The year began like any new year. Party-goers hugged and cheered as the ball dropped at Times Square. Families wrote resolutions: to go to the gym more, to visit their elderly parents. Students vowed that this year would be the one where they worked the hardest in school and procrastinated the least.
Then, in March, COVID-19 hit the United States, closing down schools and work all around the country and abruptly turning lives inside out. Nine months later, the world has adjusted in response to the virus, and so have students.
Sophomore John Laing said he first expected COVID-19 to be brief and that everything would quickly return to normal.
“Originally, when we got two weeks off after spring break, I was really excited,” Laing said. “Even when lockdown first started, I wasn’t too worried. It still felt very novel to me.”
However, by the end of lockdown, Laing said he had acknowledged the dangers of the virus and found himself more concerned than he had been before.
Freshman Solly McDow also said that at the beginning of lockdown, he was only excited about the extension of spring break and didn’t worry about the dangers of the virus.
“At the time, I didn’t know school was going to be canceled for so long and how bad COVID would be,” McDow said.
However, COVID-19 spread rapidly across the United States, and schools around the country shut their doors. According to ED Week, 48 states ordered or advised the closing of schools in the spring semester of the 2020 school year, affecting over 50 million students across America. Education continued online, a significant change in lifestyle for many students.
McDow said remote learning has led him to procrastinate more and be less motivated in school.
Laing added that distance learning has caused school to become more difficult.
“Especially on online days, trying to communicate with teachers is difficult,” Laing explained. “I feel like I have to work a lot harder to maintain my grades.”
Meanwhile, junior Priya Roy said that she feels the quality of education has declined due to online learning and explained that she feels there isn’t as much time to ask questions or participate in experiential learning during remote school.
Additionally, students such as Roy and senior Leah Tadese said that their lives outside of school have been altered due to COVID.
Roy noted that her social life has changed since the beginning of the year.
“I’ve only been seeing a small group of people to limit the spread,” Roy said.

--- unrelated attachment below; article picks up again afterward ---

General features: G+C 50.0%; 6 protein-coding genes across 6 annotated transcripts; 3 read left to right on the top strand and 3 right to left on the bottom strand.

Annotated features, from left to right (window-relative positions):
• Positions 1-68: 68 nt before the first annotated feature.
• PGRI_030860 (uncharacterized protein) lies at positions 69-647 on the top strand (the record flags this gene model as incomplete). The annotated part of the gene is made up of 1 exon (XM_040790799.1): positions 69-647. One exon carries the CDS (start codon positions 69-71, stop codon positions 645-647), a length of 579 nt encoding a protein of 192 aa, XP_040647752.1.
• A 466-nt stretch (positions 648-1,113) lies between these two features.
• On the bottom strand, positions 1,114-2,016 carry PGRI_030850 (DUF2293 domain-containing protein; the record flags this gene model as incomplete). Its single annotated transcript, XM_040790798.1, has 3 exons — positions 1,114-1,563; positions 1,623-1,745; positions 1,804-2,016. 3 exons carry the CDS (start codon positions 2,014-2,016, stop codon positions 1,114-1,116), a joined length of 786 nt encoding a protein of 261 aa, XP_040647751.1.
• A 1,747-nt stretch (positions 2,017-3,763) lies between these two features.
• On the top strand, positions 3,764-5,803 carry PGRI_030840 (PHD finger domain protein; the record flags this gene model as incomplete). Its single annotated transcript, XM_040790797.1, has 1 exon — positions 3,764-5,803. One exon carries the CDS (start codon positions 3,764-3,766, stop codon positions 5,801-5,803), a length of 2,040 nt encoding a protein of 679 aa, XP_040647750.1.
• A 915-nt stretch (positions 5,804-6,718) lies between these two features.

Tadese has also limited her social circle, saying that she has adjusted to the existence of the virus by finding new ways to spend time with a few friends. Her inability to attend church has also affected her life outside of school.
“It’s been about 10 months since I’ve been there,” Tadese said. “It’s disappointing that I’ve lost my church community from the virus.”
Tadese said that this time has been particularly difficult because this is her last year at home before she heads off to college.
“My expectations for 2020 were to have an actual senior year where I could celebrate my last year of high school with my friends,” Tadese explained. “After the virus, that opportunity was taken away from me.”
However, McDow said that isolation caused him to reconnect with an old friend online because he couldn’t see his friends in person. He also said that this year has made him realize the importance of community and the struggle of isolation.
“When everyone was in lockdown…a lot of people struggled being by themselves or being without people they care about,” McDow said.
The Washington Post confirmed the theory that isolation results in a decrease in mental health, saying that in April, a federal emergency hotline for emotional distress registered a 1,000% increase over April of 2019.
Roy said that her biggest takeaway from the year is the importance of not taking things for granted. She said she realized this after the uncertainty of whether she would be able to see her grandmother or 90-year-old uncle, who both tested positive for the virus.
“It is really heartbreaking to think about not having these people in my life,” Roy said. “We can wear a mask for a few more months and keep distant for [their] generation.”